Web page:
Scribe Nagle nicely captures the gulf between Chalky and Nucky linguistically. When Chalky threatens underlings, Nucky says, “Simon Legree!” thinking Chalky will know Uncle Tom’s Cabin. “I don’t give a fuck if they agree or not,” says Chalky, whose education was evidently less bookish. And Nucky doesn’t get Chalky’s lingo either. When Chalky says he’s sensitive “as a baby’s ass, motherfucker,” Nucky asks, “What does ‘motherfucker’ mean?” Another nice example of cross-cultural misunderstanding: when the fat man insults Van Alden in Yiddish, the mom of the dentist’s original patient has to explain that what he said was, “Fuck your grandmother with your little faggot dick.” So the cop kills the fat man by fist-fucking his wound. Sensitive!
Time will tell if the Chalky role fulfills the titanic promise and raging fan base Williams earned as Omar on The Wire. Macdonald’s Margaret begins to fulfill her promise as Boardwalk Empire’s first breakout star as Nucky spins her deeper into his web with a job at the Ritz’s ritzy ladies’ store Belle Femme, where the boss is bitchy even by Frenchwoman standards and nobody’s bitchier than Margaret’s customer – Nucky’s tramp Lucy (Paz de la Huerta). Their first acting duet is a duel. Lucy feels Nucky’s passion cool, so she takes it out on Margaret in the fitting room – a place of violence, as in Clare Booth Luce’s The Women. As she wiggles voluptuously out of unmentionables and slips pricier ones back on, Lucy verbally abuses Margaret while posing and cuddling her own naughty parts, as if demanding sexual validation from Margaret, and somehow getting even with Nucky. When she calls Margaret a “charity case,” it stings. But maybe this duel isn’t over yet.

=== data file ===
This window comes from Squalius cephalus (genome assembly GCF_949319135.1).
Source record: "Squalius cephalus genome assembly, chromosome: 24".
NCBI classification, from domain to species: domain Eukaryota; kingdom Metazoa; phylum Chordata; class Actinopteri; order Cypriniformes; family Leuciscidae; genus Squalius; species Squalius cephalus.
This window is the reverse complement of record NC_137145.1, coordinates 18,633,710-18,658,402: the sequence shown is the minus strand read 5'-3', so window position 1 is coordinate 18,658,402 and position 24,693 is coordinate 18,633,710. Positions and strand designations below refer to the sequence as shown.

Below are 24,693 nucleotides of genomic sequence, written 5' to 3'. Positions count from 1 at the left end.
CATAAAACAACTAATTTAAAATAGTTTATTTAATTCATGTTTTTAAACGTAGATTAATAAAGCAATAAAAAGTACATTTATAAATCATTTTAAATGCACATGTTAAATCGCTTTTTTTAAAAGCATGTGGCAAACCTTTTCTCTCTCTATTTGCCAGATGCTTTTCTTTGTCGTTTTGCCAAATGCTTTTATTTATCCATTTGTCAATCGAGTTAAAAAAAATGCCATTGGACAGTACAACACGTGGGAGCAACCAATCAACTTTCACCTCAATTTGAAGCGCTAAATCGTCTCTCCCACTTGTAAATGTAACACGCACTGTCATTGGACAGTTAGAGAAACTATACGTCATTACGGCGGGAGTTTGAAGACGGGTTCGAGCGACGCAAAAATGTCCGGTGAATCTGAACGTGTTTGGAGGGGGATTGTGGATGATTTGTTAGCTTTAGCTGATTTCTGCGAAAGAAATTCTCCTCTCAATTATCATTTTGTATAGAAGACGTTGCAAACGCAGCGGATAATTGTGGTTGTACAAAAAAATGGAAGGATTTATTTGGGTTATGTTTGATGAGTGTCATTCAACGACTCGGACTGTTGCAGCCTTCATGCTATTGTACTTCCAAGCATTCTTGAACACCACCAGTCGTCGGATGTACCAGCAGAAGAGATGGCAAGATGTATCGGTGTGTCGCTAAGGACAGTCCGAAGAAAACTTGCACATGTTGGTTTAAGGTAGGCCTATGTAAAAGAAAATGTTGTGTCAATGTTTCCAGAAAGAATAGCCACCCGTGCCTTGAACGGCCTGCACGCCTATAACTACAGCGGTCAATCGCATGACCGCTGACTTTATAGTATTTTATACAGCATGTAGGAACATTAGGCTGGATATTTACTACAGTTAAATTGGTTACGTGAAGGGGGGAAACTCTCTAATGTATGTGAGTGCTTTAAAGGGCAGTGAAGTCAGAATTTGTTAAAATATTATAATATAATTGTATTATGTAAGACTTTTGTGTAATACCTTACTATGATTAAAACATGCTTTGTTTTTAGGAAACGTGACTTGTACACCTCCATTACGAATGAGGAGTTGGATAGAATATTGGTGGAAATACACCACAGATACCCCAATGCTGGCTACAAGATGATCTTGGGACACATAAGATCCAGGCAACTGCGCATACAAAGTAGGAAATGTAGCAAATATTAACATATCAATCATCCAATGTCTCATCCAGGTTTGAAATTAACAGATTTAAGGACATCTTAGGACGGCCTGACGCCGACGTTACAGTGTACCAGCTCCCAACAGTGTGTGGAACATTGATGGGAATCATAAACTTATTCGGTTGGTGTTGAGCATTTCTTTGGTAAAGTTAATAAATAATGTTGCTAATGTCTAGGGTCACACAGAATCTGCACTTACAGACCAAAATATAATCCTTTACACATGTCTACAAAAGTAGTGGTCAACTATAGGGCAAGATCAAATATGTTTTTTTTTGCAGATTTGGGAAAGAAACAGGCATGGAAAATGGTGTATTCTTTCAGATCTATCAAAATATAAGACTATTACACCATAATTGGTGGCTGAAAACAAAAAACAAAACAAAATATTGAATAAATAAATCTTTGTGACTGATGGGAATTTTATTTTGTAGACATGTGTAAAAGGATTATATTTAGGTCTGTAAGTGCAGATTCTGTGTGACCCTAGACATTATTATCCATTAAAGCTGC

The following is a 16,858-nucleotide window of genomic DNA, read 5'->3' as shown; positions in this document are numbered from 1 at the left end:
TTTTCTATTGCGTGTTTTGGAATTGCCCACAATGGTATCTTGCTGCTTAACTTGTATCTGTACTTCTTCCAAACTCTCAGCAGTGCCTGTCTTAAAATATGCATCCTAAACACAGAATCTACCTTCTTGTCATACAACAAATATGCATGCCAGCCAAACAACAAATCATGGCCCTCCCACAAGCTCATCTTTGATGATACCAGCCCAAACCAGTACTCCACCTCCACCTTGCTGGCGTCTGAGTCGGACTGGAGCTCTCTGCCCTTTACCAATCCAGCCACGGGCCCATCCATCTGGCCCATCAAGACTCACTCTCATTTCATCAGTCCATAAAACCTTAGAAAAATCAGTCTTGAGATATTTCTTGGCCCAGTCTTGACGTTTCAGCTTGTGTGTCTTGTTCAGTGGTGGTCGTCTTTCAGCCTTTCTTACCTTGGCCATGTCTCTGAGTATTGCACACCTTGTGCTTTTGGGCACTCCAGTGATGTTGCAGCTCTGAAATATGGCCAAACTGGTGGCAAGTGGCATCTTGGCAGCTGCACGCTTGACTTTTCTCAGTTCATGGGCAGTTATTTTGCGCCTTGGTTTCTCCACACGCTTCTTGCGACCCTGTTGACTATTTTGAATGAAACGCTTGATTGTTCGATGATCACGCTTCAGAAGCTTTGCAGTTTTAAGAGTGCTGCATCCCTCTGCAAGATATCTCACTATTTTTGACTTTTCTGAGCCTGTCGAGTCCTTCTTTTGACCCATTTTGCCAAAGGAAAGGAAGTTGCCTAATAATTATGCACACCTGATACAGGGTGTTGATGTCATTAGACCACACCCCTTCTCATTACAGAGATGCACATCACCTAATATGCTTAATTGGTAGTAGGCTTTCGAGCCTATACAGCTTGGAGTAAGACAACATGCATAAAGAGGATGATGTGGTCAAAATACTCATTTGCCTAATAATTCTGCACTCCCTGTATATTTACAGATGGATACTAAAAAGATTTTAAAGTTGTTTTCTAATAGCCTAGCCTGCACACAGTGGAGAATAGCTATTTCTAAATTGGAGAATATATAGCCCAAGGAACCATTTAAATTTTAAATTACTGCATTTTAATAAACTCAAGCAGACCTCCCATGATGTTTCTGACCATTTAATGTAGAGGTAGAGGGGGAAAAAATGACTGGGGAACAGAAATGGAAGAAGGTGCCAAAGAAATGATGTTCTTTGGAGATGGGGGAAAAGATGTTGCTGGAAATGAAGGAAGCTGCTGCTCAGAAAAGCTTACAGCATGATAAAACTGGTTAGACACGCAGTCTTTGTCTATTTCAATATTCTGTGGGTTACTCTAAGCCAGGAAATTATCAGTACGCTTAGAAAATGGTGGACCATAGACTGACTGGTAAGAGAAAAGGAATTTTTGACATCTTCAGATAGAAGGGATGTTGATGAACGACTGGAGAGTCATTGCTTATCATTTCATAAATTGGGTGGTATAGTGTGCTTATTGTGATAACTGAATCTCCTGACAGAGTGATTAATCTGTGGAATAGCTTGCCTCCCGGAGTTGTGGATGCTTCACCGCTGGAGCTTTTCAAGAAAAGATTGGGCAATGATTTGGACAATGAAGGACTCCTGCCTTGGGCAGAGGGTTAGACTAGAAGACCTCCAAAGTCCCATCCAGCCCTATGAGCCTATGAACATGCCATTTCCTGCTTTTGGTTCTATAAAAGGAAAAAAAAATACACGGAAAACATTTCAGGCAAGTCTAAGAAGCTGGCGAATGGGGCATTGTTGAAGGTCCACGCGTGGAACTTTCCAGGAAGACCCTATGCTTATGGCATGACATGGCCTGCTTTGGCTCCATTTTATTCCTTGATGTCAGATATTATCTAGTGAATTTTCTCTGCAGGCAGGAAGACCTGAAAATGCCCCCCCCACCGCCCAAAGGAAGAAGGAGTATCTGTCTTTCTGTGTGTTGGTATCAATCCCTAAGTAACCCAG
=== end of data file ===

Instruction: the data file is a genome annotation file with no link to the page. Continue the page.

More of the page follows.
Jimmy’s ma (upsettingly nubile Gretchen Mol) confronts Nucky for not looking after him (a disappointingly flat scene). But maybe Nucky is looking out for him by banishing Jimmy from Atlantic City (to Chicago). Van Alden’s big, squashy Karl Malden schnozz has picked up Jimmy’s scent. Rothstein, whose hooch Jimmy stole, told Luciano he’s got someone he wants dead. The only thing worse than a gangster with orders to kill you is the same guy with an impotent joystick recently zapped with zinc. Luciano doesn’t feel lucky lately – worse luck for Jimmy.
What’s Jimmy got to live for in Atlantic City, anyway? He’s accused his fiance of shtupping the photographer who snapped a va-va-voom shot she’d hoped to give Jimmy. The shutterbug’s a yutz who tells WWI trench vet Jimmy, “Yipes! I would not have minded having my mettle tested like that!” But he runs the photo shop with his wife, and he should thank them for looking after his gal while he was off getting his mettle tested. He flunks this moral test, walks out on fiance and kid. And onto the Chicago-bound Broadway Limited. He’s reading Sinclair Lewis’s road book Free Air, soon to be a 1922 movie, about a rich New York girl who lights out for Seattle and lights up for a poor boy like him. How free will Jimmy be? Will he get fresh air or a lungful of lead?